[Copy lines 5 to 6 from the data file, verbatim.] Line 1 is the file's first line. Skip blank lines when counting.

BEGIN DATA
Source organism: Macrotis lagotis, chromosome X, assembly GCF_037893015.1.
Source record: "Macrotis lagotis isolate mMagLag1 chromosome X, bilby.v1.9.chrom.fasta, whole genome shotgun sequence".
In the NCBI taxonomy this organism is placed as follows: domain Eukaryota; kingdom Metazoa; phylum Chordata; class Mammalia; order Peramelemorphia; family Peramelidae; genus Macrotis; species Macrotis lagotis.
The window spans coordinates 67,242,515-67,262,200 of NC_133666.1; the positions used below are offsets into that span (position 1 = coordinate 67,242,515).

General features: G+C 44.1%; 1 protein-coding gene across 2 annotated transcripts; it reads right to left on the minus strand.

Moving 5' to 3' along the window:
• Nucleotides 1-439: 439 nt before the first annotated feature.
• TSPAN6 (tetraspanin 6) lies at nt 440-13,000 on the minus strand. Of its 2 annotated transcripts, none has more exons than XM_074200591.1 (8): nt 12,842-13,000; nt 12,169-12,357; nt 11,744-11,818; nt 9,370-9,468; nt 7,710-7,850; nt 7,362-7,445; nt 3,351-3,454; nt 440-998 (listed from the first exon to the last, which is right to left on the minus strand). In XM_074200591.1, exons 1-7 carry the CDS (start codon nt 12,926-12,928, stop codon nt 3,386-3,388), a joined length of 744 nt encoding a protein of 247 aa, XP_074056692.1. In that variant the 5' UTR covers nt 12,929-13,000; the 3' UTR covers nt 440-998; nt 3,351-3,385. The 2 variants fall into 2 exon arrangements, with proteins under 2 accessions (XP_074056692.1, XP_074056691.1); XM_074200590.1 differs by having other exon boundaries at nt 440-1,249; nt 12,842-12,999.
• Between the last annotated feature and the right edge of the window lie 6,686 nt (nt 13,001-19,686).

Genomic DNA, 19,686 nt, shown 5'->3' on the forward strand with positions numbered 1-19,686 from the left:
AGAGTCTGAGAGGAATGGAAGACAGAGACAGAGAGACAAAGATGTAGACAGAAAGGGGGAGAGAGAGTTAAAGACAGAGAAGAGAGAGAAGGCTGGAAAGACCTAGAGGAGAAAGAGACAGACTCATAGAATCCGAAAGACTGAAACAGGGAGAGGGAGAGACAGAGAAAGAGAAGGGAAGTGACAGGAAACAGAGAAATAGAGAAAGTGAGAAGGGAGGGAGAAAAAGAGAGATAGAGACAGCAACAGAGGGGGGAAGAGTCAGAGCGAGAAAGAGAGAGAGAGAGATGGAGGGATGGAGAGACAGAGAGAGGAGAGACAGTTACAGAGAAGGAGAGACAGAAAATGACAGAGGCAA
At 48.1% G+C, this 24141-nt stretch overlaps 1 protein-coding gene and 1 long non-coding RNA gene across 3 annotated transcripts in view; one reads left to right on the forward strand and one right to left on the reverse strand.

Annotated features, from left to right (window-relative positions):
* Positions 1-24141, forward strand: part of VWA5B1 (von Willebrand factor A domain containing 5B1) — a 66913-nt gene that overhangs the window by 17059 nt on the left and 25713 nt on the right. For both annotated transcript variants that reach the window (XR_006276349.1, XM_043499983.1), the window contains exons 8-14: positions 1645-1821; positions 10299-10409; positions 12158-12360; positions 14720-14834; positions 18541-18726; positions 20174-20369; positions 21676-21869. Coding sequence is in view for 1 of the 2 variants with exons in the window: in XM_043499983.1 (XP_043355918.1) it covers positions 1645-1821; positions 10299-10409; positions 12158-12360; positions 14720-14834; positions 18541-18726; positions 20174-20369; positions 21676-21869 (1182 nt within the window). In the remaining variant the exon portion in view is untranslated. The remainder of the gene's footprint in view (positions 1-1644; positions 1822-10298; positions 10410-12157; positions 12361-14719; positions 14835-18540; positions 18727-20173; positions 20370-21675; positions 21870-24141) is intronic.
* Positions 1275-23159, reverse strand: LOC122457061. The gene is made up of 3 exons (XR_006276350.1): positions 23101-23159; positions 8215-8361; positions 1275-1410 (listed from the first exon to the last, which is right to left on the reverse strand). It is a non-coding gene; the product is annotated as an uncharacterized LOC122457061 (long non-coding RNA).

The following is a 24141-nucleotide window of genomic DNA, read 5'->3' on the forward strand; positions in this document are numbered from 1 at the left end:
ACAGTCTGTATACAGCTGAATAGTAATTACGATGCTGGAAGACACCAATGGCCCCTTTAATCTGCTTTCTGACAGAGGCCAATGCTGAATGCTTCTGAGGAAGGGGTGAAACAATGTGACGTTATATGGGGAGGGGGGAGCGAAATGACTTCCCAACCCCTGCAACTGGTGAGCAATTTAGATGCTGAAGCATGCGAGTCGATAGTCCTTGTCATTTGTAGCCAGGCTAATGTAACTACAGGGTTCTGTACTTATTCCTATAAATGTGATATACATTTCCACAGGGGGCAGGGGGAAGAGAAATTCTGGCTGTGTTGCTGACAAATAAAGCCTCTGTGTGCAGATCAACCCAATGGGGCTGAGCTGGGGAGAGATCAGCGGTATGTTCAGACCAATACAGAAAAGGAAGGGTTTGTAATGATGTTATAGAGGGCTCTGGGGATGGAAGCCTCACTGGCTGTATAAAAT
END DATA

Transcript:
General features: G+C 44.1%; 1 protein-coding gene across 2 annotated transcripts; it reads right to left on the minus strand.

Moving 5' to 3' along the window: